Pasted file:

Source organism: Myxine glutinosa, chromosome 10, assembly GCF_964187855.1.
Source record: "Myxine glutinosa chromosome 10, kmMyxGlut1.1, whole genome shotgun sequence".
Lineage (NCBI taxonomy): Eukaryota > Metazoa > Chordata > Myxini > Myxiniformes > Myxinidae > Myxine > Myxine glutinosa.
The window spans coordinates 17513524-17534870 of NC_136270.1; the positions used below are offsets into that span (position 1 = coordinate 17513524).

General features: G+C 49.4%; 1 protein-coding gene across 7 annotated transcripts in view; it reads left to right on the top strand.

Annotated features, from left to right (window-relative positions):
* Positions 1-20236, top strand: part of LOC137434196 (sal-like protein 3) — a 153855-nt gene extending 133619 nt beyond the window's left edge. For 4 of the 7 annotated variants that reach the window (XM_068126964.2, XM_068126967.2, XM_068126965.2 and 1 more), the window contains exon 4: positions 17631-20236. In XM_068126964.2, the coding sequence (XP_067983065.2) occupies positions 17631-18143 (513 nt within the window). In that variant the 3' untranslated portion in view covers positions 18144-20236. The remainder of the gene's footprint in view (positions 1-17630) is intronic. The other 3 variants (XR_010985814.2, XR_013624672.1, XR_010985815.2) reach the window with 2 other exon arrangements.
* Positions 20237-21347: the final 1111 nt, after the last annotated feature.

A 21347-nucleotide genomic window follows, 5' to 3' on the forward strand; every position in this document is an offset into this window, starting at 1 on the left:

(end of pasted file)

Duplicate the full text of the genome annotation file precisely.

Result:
Source organism: Myxine glutinosa, chromosome 10, assembly GCF_964187855.1.
Source record: "Myxine glutinosa chromosome 10, kmMyxGlut1.1, whole genome shotgun sequence".
Lineage (NCBI taxonomy): Eukaryota > Metazoa > Chordata > Myxini > Myxiniformes > Myxinidae > Myxine > Myxine glutinosa.
The window spans coordinates 17513524-17534870 of NC_136270.1; the positions used below are offsets into that span (position 1 = coordinate 17513524).

General features: G+C 49.4%; 1 protein-coding gene across 7 annotated transcripts in view; it reads left to right on the top strand.

Annotated features, from left to right (window-relative positions):
* Positions 1-20236, top strand: part of LOC137434196 (sal-like protein 3) — a 153855-nt gene extending 133619 nt beyond the window's left edge. For 4 of the 7 annotated variants that reach the window (XM_068126964.2, XM_068126967.2, XM_068126965.2 and 1 more), the window contains exon 4: positions 17631-20236. In XM_068126964.2, the coding sequence (XP_067983065.2) occupies positions 17631-18143 (513 nt within the window). In that variant the 3' untranslated portion in view covers positions 18144-20236. The remainder of the gene's footprint in view (positions 1-17630) is intronic. The other 3 variants (XR_010985814.2, XR_013624672.1, XR_010985815.2) reach the window with 2 other exon arrangements.
* Positions 20237-21347: the final 1111 nt, after the last annotated feature.

A 21347-nucleotide genomic window follows, 5' to 3' on the forward strand; every position in this document is an offset into this window, starting at 1 on the left: